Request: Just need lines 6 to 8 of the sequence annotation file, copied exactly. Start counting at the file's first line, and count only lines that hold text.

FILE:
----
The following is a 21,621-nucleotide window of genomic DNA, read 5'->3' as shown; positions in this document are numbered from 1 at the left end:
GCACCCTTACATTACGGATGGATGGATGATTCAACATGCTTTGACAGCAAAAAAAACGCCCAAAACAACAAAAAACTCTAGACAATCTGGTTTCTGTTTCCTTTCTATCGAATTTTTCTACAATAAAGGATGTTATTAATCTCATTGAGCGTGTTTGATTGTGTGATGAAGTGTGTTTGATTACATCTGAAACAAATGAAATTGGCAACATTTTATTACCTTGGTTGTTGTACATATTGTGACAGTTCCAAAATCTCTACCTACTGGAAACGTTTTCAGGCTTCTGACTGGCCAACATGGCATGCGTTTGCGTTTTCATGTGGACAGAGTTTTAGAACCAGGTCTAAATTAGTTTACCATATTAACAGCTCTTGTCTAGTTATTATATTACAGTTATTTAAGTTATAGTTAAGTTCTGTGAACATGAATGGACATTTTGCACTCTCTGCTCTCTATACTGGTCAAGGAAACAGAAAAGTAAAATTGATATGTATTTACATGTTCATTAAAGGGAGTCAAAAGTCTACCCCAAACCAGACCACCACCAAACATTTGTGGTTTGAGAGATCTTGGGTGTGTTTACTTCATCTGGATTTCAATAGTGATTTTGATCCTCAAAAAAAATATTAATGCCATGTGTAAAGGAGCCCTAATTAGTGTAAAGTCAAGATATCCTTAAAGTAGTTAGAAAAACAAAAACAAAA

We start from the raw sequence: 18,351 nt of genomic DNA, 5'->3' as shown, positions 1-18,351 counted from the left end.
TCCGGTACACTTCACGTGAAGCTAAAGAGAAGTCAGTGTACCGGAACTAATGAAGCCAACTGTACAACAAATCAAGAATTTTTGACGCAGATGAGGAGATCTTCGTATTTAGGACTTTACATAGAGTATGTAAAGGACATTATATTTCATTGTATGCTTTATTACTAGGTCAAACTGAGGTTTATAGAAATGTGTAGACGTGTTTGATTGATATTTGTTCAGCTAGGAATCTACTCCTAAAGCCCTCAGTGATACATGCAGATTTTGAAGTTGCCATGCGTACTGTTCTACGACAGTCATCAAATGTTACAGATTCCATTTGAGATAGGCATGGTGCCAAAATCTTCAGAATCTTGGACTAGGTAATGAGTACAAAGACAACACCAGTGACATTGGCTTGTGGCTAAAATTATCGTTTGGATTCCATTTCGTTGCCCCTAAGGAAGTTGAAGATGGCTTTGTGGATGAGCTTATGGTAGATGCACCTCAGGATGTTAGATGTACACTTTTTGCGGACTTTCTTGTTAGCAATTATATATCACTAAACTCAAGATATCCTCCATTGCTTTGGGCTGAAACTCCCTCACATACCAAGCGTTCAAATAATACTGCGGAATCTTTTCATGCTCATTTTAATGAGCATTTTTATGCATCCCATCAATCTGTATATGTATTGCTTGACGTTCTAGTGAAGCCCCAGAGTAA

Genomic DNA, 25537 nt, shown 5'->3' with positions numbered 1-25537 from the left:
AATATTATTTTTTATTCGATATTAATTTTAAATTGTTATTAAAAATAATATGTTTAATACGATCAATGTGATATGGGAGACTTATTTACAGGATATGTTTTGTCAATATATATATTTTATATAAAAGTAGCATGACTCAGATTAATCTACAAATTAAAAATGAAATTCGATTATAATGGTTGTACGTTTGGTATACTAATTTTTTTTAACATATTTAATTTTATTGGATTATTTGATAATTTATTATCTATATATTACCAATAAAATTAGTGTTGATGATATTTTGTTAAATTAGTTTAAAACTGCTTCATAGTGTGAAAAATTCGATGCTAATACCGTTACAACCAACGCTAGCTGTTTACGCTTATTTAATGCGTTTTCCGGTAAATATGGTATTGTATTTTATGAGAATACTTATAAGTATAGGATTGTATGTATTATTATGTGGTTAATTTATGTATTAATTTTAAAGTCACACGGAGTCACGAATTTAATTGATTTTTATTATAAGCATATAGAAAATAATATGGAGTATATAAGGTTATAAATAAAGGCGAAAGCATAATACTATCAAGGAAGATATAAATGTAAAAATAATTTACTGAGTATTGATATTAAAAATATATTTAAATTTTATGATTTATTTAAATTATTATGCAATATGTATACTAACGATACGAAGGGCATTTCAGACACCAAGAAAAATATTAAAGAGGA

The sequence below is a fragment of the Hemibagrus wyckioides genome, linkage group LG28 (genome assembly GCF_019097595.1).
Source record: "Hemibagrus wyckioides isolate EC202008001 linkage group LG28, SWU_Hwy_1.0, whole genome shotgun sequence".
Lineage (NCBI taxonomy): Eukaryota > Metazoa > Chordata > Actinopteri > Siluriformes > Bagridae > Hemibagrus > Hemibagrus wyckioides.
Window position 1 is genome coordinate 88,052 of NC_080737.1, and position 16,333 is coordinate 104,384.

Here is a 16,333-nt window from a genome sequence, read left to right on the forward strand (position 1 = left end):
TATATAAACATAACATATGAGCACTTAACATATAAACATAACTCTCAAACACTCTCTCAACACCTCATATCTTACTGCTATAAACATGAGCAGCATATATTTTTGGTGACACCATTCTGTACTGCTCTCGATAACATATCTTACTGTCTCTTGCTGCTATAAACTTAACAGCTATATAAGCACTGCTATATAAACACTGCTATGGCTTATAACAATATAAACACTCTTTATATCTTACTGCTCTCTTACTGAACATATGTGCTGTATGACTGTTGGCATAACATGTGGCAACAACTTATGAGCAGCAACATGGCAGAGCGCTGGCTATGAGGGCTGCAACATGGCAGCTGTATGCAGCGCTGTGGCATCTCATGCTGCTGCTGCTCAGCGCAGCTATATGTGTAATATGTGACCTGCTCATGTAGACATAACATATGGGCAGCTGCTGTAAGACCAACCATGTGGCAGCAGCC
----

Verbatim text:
AATATTATTTTTTATTCGATATTAATTTTAAATTGTTATTAAAAATAATATGTTTAATACGATCAATGTGATATGGGAGACTTATTTACAGGATATGTTTTGTCAATATATATATTTTATATAAAAGTAGCATGACTCAGATTAATCTACAAATTAAAAATGAAATTCGATTATAATGGTTGTACGTTTGGTATACTAATTTTTTTTAACATATTTAATTTTATTGGATTATTTGATAATTTATTATCTATATATTACCAATAAAATTAGTGTTGATGATATTTTGTTAAATTAGTTTAAAACTGCTTCATAGTGTGAAAAATTCGATGCTAATACCGTTACAACCAACGCTAGCTGTTTACGCTTATTTAATGCGTTTTCCGGTAAATATGGTATTGTATTTTATGAGAATACTTATAAGTATAGGATTGTATGTATTATTATGTGGTTAATTTATGTATTAATTTTAAAGTCACACGGAGTCACGAATTTAATTGATTTTTATTATAAGCATATAGAAAATAATATGGAGTATATAAGGTTATAAATAAAGGCGAAAGCATAATACTATCAAGGAAGATATAAATGTAAAAATAATTTACTGAGTATTGATATTAAAAATATATTTAAATTTTATGATTTATTTAAATTATTATGCAATATGTATACTAACGATACGAAGGGCATTTCAGACACCAAGAAAAATATTAAAGAGGA

The sequence below is a fragment of the Hemibagrus wyckioides genome, linkage group LG28 (genome assembly GCF_019097595.1).
Source record: "Hemibagrus wyckioides isolate EC202008001 linkage group LG28, SWU_Hwy_1.0, whole genome shotgun sequence".